SPI Funded Paper
Recognizing Contributors: An Experiment on Public Goods
Anya C. (Savikhin) Samak, Roman M. Sheremeta
University of Wisconsin-Madison
Case Western Reserve University
We experimentally investigate the impact of recognizing contributors on public good contributions. We vary recognizing all, highest or lowest contributors. Consistent with previous studies, recognizing all contributors significantly increases contributions relative to the baseline. Recognizing only the highest contributors does not increase contributions compared to not recognizing contributors, while recognizing only the lowest contributors is as effective as recognizing all contributors. These findings support our conjecture that aversion from shame is a more powerful motivator for giving than anticipation of prestige.
SPI Quick Look:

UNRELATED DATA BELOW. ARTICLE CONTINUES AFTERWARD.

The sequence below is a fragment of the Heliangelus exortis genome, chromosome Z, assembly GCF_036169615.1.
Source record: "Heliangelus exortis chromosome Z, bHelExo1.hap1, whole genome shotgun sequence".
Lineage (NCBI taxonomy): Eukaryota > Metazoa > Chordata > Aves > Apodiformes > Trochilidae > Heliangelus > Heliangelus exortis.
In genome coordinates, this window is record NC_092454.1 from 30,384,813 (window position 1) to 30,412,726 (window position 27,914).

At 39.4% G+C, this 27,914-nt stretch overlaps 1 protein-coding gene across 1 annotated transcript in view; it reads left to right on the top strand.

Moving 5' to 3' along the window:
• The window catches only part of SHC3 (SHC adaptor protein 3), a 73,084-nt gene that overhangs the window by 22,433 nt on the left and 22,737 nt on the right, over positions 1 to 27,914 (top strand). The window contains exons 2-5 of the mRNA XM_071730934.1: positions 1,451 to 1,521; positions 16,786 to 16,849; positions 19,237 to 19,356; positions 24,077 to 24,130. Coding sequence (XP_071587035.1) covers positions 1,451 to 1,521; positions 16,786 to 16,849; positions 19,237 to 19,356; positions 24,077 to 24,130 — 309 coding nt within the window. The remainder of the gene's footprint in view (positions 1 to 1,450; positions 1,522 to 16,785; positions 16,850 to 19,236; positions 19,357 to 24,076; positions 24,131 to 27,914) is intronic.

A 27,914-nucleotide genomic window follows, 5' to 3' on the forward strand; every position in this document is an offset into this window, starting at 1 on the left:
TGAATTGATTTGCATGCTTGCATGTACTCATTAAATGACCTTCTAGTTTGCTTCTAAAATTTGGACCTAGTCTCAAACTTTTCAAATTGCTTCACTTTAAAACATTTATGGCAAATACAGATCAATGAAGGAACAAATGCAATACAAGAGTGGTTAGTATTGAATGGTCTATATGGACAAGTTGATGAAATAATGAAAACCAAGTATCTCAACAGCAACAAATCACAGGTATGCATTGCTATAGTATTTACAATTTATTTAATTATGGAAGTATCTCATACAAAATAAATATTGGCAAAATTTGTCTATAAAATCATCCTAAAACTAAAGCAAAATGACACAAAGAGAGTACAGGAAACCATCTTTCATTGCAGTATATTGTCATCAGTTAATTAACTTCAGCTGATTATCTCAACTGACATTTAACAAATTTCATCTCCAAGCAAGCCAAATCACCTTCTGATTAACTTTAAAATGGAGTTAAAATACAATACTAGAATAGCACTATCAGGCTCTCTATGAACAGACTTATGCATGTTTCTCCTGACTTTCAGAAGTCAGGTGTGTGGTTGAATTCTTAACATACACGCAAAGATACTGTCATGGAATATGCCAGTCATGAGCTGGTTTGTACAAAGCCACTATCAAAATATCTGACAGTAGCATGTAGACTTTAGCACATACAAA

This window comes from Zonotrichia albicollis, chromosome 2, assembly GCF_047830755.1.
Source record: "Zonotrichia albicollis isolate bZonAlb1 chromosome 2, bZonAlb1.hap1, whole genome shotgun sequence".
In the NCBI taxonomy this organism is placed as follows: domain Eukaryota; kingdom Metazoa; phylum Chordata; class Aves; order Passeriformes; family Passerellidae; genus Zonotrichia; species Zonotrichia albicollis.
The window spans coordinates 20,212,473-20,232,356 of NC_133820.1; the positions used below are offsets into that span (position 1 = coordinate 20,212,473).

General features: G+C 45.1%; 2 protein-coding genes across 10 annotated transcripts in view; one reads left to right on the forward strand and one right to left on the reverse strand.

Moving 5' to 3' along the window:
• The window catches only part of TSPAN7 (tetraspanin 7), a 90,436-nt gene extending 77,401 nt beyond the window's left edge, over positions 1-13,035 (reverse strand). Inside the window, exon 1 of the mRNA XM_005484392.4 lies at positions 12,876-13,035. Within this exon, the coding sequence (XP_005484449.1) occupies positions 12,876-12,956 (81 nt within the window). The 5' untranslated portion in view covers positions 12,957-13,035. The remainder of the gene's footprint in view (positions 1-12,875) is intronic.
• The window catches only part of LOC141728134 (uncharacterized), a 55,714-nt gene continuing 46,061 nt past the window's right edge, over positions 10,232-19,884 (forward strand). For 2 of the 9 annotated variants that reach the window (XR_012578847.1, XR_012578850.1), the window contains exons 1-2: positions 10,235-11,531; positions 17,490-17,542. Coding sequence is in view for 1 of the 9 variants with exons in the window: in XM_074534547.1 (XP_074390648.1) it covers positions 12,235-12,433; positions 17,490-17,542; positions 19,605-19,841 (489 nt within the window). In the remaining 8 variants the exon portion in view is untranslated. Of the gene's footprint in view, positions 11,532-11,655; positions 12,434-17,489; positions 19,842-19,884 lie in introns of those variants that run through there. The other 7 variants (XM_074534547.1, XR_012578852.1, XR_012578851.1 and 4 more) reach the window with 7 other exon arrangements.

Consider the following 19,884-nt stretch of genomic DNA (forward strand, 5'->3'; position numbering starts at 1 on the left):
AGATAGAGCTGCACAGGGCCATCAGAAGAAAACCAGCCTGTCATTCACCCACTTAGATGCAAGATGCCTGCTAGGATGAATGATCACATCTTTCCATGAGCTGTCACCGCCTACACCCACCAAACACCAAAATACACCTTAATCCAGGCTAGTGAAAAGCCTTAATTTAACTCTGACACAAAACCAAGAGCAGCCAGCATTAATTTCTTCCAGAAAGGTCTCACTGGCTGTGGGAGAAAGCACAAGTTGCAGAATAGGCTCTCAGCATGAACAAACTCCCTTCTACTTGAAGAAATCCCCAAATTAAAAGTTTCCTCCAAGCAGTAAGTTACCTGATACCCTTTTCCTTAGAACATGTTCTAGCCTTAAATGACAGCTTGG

The desire for social approval is one of the reasons why individuals will act more generously in public if their generosity is viewable by others. Which form of "advertising" works better and why? The paper compares three mechanisms of advertising donors' contributions: 1) recognizing all donors; 2) recognizing only highest contributors; 3) recognizing only lowest contributors. Results show that recognizing only the lowest contributors increases giving as much as recognizing all contributors, while recognizing only the highest contributors does not increase contributions compared to not recognizing contributors. Shame from not being generous enough thus may be a more powerful motivator than the anticipation of prestige. The results suggest that recognizing all, rather than only top, contributors may be most effective way to increase giving and participation.